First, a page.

“Official releases have a huge amount of pressure to consistently deliver whisky that is true to the promises of the brand and their customers’ expectations,” says Laing. “But since distilleries have tough guarantees on the nature of the products they send out into the world, they can also charge a bit of a premium on them. Independent bottlers, dealing in unique and possibly unusual stock don’t have to toe the line so much, but then they can’t ask for the same prices either. Of course, some independent bottlers are building quite a brand for themselves too, now.”

Note however that in the rum industry, indie bottlings are generally much more expensive. “Higher proof, limited editions, and having one more step between distiller and consumer all help to increase costs,” says Eric Kaye of Holmes Cay – Single Cask Rum.

As an aside, if you want a real deal in indie whisky, you want to check out a malt that has been teaspooned. Campbell explains better than me: “Increasingly, high profile distilleries will sell spirit on condition that their name cannot be revealed or placed on the bottle. So a small amount of whisky from another distillery is added, technically ending that whisky’s life as a branded, named single malt. However, these can be great whiskies at incredibly affordable prices. While publicly the distillery is not revealed, its pedigree is often known via word of mouth, which is something the distilleries don’t approve of. Only the most educated of whisky geeks will usually buy these bottles.”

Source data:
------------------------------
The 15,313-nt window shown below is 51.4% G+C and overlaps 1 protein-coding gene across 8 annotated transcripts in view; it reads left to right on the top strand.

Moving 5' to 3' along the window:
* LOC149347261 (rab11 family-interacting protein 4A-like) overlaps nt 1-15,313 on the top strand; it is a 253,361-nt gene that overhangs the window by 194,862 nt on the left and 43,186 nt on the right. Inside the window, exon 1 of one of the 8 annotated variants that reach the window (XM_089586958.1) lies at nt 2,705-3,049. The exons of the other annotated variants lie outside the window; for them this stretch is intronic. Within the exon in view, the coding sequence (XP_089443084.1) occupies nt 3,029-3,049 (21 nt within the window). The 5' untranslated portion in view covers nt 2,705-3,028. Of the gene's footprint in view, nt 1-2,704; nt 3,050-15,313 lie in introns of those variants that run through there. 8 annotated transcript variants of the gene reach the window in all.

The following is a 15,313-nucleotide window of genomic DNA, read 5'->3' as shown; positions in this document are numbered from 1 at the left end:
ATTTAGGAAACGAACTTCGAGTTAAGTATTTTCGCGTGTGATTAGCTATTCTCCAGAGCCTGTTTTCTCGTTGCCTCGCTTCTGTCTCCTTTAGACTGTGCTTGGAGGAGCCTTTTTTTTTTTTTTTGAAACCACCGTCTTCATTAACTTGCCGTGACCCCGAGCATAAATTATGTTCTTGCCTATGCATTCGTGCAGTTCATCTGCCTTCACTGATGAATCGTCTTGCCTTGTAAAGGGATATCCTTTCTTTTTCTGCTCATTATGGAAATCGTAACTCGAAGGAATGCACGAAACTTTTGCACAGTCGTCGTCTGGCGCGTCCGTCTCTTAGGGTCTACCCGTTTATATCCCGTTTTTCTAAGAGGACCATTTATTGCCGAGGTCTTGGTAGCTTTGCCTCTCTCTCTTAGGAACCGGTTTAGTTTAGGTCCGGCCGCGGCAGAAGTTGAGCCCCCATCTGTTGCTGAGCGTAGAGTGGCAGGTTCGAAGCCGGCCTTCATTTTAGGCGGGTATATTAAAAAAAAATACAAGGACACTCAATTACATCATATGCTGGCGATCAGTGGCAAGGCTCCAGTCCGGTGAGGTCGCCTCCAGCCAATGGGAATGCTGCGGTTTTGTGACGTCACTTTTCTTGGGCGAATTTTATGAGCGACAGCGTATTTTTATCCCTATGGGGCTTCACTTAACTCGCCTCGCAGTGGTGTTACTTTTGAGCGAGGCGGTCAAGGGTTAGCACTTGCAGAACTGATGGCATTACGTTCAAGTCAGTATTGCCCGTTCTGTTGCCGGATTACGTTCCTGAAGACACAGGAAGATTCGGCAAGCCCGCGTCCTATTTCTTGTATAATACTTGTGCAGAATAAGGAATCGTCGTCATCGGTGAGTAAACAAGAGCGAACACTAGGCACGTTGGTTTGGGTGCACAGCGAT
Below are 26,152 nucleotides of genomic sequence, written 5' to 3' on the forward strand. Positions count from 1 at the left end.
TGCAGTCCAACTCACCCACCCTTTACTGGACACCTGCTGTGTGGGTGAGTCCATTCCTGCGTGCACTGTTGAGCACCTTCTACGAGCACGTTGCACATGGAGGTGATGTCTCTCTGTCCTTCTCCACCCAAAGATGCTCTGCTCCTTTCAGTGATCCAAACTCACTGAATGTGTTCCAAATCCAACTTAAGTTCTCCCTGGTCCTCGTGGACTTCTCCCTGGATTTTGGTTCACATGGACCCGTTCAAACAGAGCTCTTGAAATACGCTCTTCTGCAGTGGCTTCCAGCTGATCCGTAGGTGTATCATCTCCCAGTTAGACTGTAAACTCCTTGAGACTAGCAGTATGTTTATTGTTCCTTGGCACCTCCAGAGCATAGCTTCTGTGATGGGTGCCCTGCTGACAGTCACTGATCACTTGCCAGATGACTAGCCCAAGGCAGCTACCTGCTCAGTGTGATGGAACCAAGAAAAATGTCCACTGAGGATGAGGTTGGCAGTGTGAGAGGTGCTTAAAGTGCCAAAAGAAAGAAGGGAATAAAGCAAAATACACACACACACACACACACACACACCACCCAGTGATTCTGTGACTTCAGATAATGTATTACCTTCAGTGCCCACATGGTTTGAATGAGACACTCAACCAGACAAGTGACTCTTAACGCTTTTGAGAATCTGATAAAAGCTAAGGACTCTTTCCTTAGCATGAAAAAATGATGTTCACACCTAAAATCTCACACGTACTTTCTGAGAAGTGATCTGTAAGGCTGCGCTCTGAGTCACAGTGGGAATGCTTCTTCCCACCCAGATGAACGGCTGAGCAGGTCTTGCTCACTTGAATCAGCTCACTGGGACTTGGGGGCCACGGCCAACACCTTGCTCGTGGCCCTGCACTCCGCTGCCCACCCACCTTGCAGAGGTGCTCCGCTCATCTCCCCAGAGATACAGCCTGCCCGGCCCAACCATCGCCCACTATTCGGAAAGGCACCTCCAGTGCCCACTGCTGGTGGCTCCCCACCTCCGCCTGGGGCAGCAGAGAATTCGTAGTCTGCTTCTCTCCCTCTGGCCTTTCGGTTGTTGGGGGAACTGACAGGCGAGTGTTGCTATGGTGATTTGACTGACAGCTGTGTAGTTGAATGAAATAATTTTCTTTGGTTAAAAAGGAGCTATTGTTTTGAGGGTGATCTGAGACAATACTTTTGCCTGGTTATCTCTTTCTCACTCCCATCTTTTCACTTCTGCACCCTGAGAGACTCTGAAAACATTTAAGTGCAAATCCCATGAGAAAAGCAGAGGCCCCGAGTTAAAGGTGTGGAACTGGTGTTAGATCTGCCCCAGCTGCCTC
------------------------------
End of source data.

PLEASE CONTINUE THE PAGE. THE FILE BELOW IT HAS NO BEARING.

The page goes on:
Ultimately, independent bottling is a niche market that few drinkers know much about — and truth be told not every indie bottle is a unicorn worth buying. The catch is that they are usually produced in such small amounts that you’ll rarely know what the quality is before you buy, which makes the reputation of the indie bottler that much more important. “It’s a great way for a whisky drinker to explore the unique side of a well-known distillery,” says Johnstone-Yellin, “but it can also re-introduce that same drinker to a distillery they may have decided they didn’t like because of a particular product.” Indies sell out quickly so if you see a bottling from a distillery you’re a fan of, or maybe one you’ve been meaning to try again, your best bet is to pick it up on the spot and ask questions later.

Additional reporting by Drew Beard.

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Christopher Null

Christopher Null is the founder and editor in chief of Drinkhacker. A veteran writer and journalist, he also operates Null Media, a bespoke content company.